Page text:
IITA will tackle these challenges by pursuing high quality research that improves food security, increases the profitability of foods and other agricultural products, and helps national entities to expand agricultural growth.

With the help of partners and other stakeholders, IITA endeavors to continue to improve the lives of the poor in the region through R4D.

1 Excerpts taken from Ortiz, R. 2004. IITA: 40 yeas after. Historical account for the Handbook of IITA Board of Trustees. IITA Report. 36 pp.

A 10-year strategy for the banana sector in Africa

Banana is an important staple food in sub-Saharan Africa. Photo by IITA.
Banana is an important staple food in sub-Saharan Africa. Photo by IITA.

The Banana 2008 Conference held in Mombasa, Kenya, provided the opportunity for developing a strategy to help propel the banana industry as an important engine of growth in Africa.

It was attended by more than 300 participants from the research and development arena, the private sector, and the business development, production and processing, policymaking, and marketing sectors.

Identifying priorities
The week-long conference focused on the themes markets and trade, production, and innovation systems. Within each theme, subthemes were identified along the whole commodity chain.

The participants identified priorities under the themes that cover the three banana types (dessert banana, plantain, and East African highland banana or EAHB) at three market levels: local, regional, and international.

The table shows the priorities identified by participants for each banana type and market level.

From priorities to action
Priority setting was the first step in strategy development. The next step was identifying who needs to do what to achieve these priorities.

Improving linkages
Improving linkages across the value chain is urgent if the banana sector is to be transformed. Better linkages, which depend on improved information provision and communication between actors, are important in achieving many of the identified priorities. Within markets and trade, for example, the successful matching of supply and demand depends to a large extent on an information flow through effective linkages.
Similarly for production, improved linkages are critical to solve the current gap between science and practice, and allow farmers to have access to knowledge so that they can address production constraints.

All stakeholders must recognize their responsibility to nurture synergistic relationships along the commodity chain. Principal actors (growers, traders, agribusiness, processors, retailers, and consumers) must be open to sharing information with other stakeholders. Supporting actors (those who provide services, inputs, and technologies) and those determining the operating environment (Governments and subregional trade organizations) have a key role to play in initiating and promoting new ways of working that encourage stronger linkages. Extension services provide a particularly important link in the banana chain and need to be strengthened—a role and responsibility of Governments.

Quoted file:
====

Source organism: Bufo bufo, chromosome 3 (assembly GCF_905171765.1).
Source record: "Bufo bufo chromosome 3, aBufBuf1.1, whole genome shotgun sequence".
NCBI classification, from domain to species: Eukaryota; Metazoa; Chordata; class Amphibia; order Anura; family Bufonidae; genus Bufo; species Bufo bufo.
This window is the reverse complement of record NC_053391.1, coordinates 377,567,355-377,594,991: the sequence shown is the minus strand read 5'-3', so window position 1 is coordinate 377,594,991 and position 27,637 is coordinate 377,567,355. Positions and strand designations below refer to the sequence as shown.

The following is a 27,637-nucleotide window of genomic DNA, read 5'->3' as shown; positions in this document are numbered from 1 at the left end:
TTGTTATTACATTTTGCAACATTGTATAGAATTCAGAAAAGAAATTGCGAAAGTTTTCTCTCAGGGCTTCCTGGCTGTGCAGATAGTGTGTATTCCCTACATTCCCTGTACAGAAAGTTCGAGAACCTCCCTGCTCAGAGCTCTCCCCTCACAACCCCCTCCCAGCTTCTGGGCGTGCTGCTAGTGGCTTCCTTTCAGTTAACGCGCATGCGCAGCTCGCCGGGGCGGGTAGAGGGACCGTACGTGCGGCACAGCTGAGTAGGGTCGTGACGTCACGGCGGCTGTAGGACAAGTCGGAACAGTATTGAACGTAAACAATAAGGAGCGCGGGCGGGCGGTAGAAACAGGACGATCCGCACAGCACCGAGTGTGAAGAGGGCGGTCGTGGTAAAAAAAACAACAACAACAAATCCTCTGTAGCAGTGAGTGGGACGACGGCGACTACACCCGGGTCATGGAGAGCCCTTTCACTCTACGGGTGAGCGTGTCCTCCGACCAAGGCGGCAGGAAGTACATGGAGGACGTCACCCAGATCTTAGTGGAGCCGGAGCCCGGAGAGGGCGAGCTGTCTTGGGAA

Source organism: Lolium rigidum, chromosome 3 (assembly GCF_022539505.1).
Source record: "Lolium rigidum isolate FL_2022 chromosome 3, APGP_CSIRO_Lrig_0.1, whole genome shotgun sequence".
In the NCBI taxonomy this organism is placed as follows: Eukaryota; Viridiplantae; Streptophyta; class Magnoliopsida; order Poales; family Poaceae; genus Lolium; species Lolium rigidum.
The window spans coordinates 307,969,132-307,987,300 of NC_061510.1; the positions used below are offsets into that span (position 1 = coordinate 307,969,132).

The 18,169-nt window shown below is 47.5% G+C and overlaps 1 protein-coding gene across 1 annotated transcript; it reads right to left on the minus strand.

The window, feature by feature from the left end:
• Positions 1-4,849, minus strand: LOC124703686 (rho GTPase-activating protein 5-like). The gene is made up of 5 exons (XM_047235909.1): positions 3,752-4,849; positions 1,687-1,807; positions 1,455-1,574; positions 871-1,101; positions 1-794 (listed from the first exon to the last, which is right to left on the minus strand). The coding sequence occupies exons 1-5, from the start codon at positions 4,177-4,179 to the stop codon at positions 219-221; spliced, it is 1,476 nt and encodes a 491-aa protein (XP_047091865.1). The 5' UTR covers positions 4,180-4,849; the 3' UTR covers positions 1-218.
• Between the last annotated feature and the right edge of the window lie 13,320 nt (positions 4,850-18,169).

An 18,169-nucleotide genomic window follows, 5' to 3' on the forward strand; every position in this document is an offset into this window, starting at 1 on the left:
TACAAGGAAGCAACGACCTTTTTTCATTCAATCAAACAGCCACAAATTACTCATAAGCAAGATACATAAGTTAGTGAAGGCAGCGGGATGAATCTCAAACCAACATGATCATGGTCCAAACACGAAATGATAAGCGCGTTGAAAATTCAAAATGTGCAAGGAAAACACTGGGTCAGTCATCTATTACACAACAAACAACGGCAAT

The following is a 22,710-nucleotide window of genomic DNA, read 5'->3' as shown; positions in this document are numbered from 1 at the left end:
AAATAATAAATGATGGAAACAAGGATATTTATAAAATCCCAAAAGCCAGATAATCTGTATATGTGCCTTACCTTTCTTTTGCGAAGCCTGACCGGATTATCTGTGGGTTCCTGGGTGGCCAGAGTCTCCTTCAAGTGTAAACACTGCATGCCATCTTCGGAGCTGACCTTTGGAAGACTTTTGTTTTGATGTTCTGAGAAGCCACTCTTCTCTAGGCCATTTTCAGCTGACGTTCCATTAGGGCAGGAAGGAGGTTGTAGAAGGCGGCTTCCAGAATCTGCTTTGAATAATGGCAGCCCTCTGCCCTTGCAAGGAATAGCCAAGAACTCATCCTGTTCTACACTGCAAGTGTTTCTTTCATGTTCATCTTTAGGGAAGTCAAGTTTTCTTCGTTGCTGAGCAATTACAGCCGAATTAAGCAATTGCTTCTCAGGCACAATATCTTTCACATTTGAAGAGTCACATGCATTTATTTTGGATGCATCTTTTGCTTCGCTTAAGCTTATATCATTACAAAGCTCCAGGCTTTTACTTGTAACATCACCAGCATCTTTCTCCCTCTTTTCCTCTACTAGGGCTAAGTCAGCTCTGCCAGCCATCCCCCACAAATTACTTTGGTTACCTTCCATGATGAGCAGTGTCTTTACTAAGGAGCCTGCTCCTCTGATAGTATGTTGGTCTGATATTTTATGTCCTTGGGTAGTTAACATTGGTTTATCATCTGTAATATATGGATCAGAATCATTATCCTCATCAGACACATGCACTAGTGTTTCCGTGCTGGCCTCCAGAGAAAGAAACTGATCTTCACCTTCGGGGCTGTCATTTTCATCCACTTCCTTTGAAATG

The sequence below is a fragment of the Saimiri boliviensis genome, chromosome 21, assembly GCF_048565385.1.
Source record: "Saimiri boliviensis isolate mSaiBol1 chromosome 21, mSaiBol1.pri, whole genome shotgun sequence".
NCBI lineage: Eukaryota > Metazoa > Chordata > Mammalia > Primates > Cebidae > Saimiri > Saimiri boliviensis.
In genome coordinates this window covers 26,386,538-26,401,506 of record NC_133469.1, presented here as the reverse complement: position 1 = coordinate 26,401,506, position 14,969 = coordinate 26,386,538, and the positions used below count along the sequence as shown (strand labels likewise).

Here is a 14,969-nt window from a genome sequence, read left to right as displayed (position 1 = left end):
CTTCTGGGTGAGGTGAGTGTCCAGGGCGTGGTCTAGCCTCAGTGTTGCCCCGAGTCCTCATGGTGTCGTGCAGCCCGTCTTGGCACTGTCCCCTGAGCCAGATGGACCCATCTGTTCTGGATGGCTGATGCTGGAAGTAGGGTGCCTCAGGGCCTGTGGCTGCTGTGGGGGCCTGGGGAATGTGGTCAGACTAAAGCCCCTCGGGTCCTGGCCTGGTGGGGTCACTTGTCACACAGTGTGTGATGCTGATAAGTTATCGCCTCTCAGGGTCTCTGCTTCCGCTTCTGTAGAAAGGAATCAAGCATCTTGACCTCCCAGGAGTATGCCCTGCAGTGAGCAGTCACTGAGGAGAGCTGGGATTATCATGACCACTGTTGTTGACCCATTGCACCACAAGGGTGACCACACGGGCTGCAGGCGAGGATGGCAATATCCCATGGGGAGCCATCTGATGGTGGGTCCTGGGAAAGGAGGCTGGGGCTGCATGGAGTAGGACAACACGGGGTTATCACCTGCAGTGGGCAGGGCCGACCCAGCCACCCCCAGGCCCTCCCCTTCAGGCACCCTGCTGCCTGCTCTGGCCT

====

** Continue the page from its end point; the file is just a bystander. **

To improve linkages across regions, participants suggested creating “knowledge platforms” to share current knowledge and to facilitate multisite testing, training, and education with farmers’ groups. Regional systems would feed into a pan-African system for consultative priority setting that is charged with exchanging information, strengthening capacity, forging partnerships, and developing policy to support banana production and trade across the continent.

Empowering farmers
The banana sector will be successfully transformed only if infrastructure is improved and the position of producers is strengthened. Farmers are greatly empowered by working together in cooperatives or farmers’ associations. Such farmers are in a much better position to address production constraints and to respond to markets. Information sharing and training are greatly facilitated, and effective innovation systems can develop more easily as the economy of scale is increased from individuals to organizations. Supporting actors, such as NGOs and community based organizations, have a crucial role in promoting the development of farmers’ groups. It is also in the interest of agribusinesses to support their creation and operation as it is more efficient and therefore financially viable for them to work with groups for example, in the supply of inputs and purchase of greater volumes of products.